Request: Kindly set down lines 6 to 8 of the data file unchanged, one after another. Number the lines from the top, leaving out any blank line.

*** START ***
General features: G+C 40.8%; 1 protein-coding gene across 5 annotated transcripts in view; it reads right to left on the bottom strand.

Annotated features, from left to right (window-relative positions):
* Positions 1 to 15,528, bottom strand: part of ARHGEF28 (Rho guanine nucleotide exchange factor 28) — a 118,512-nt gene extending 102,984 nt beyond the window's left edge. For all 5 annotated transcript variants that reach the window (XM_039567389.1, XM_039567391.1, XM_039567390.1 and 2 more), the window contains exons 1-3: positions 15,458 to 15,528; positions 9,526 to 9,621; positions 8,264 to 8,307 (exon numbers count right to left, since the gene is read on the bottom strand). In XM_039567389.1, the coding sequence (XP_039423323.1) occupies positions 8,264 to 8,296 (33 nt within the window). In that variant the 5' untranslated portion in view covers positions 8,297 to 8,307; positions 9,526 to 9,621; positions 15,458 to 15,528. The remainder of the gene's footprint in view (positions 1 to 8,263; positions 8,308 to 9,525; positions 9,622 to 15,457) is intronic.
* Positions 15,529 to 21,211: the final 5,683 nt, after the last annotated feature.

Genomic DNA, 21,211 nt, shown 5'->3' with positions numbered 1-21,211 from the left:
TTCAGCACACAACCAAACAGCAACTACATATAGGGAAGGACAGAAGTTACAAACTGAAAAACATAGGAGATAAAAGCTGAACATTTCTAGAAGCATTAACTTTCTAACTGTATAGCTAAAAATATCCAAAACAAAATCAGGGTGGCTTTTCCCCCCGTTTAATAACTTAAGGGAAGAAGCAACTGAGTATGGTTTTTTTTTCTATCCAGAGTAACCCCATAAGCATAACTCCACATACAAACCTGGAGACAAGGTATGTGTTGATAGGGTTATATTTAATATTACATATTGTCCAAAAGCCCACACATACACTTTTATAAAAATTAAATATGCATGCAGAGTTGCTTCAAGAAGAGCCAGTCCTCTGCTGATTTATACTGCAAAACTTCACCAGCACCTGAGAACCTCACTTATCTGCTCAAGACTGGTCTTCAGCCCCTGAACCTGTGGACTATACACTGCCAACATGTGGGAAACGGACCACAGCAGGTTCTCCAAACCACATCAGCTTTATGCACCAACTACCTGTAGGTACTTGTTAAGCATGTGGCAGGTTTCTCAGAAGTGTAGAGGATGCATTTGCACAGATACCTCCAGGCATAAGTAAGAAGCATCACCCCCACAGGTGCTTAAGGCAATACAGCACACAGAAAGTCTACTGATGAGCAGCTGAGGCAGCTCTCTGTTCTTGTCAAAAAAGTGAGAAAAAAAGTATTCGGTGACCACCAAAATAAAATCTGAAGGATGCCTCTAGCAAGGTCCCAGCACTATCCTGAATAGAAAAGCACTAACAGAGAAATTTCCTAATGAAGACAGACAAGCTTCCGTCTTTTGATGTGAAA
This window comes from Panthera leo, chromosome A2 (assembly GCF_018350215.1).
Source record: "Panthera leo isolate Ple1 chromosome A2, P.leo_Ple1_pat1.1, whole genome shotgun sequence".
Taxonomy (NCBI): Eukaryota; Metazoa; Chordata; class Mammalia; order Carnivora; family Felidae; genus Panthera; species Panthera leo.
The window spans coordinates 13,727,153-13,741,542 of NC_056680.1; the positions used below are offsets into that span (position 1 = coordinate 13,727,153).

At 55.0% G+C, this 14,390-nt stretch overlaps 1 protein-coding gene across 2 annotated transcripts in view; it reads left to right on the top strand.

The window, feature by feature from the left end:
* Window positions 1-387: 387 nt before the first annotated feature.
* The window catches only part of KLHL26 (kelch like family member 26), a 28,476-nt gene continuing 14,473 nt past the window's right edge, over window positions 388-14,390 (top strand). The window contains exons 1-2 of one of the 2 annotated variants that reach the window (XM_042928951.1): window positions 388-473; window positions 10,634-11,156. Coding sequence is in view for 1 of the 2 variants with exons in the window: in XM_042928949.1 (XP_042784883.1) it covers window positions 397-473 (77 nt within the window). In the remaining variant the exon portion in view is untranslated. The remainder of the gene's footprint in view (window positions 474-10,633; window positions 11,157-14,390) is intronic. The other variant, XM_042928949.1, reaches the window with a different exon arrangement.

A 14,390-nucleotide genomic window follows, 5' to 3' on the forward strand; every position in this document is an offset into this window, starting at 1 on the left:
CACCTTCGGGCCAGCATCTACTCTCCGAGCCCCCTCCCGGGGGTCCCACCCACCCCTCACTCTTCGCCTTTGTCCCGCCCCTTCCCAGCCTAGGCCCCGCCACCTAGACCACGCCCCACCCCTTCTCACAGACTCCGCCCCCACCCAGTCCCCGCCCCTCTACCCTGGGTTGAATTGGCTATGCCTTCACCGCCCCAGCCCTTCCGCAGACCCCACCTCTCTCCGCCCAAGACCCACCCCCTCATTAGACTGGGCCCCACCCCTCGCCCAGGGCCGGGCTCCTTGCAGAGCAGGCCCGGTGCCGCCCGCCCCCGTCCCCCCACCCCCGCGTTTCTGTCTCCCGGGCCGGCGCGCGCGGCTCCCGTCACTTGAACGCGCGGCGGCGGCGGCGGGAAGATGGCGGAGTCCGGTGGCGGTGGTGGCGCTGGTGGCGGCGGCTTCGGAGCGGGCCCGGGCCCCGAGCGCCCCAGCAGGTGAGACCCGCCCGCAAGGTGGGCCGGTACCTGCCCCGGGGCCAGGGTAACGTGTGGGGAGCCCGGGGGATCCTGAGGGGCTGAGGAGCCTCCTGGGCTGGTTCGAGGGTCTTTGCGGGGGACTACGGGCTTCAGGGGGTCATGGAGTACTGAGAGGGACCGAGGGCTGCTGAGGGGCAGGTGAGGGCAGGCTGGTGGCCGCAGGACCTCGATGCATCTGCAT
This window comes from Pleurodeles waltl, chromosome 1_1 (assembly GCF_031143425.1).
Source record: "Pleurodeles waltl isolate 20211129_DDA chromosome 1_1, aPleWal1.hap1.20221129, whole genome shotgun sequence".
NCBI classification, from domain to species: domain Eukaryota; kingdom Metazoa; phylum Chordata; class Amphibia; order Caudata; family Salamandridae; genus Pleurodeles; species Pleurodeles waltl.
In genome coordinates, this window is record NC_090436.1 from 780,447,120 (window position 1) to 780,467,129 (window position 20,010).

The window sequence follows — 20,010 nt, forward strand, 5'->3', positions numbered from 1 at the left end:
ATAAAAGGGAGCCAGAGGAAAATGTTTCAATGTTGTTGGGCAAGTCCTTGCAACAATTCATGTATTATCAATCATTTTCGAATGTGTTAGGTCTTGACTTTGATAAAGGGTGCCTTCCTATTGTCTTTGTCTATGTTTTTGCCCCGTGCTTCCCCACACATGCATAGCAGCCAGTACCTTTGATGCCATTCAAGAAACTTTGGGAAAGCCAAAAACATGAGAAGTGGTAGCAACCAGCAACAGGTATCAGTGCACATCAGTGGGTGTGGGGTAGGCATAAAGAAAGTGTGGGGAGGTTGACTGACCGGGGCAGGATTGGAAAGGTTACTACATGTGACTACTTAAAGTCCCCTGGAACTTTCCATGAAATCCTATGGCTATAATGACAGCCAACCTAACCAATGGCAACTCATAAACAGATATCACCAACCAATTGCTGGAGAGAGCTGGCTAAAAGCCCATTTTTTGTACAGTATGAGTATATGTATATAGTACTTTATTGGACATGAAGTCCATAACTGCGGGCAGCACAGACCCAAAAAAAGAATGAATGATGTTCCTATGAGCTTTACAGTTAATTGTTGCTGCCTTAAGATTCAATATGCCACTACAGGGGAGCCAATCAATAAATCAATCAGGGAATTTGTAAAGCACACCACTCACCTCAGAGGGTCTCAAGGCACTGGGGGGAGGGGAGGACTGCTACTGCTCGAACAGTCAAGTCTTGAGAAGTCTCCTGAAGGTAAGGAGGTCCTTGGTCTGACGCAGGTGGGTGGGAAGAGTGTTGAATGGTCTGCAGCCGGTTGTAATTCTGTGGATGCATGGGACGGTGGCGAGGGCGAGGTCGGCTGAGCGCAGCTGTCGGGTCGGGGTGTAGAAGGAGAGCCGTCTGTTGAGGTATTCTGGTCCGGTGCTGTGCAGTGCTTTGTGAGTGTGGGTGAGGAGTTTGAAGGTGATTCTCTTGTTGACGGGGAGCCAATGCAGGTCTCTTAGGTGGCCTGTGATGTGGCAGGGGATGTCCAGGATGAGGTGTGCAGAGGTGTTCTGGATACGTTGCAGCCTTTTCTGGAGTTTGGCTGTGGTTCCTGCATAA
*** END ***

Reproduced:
TTCAGCACACAACCAAACAGCAACTACATATAGGGAAGGACAGAAGTTACAAACTGAAAAACATAGGAGATAAAAGCTGAACATTTCTAGAAGCATTAACTTTCTAACTGTATAGCTAAAAATATCCAAAACAAAATCAGGGTGGCTTTTCCCCCCGTTTAATAACTTAAGGGAAGAAGCAACTGAGTATGGTTTTTTTTTCTATCCAGAGTAACCCCATAAGCATAACTCCACATACAAACCTGGAGACAAGGTATGTGTTGATAGGGTTATATTTAATATTACATATTGTCCAAAAGCCCACACATACACTTTTATAAAAATTAAATATGCATGCAGAGTTGCTTCAAGAAGAGCCAGTCCTCTGCTGATTTATACTGCAAAACTTCACCAGCACCTGAGAACCTCACTTATCTGCTCAAGACTGGTCTTCAGCCCCTGAACCTGTGGACTATACACTGCCAACATGTGGGAAACGGACCACAGCAGGTTCTCCAAACCACATCAGCTTTATGCACCAACTACCTGTAGGTACTTGTTAAGCATGTGGCAGGTTTCTCAGAAGTGTAGAGGATGCATTTGCACAGATACCTCCAGGCATAAGTAAGAAGCATCACCCCCACAGGTGCTTAAGGCAATACAGCACACAGAAAGTCTACTGATGAGCAGCTGAGGCAGCTCTCTGTTCTTGTCAAAAAAGTGAGAAAAAAAGTATTCGGTGACCACCAAAATAAAATCTGAAGGATGCCTCTAGCAAGGTCCCAGCACTATCCTGAATAGAAAAGCACTAACAGAGAAATTTCCTAATGAAGACAGACAAGCTTCCGTCTTTTGATGTGAAA
This window comes from Panthera leo, chromosome A2 (assembly GCF_018350215.1).
Source record: "Panthera leo isolate Ple1 chromosome A2, P.leo_Ple1_pat1.1, whole genome shotgun sequence".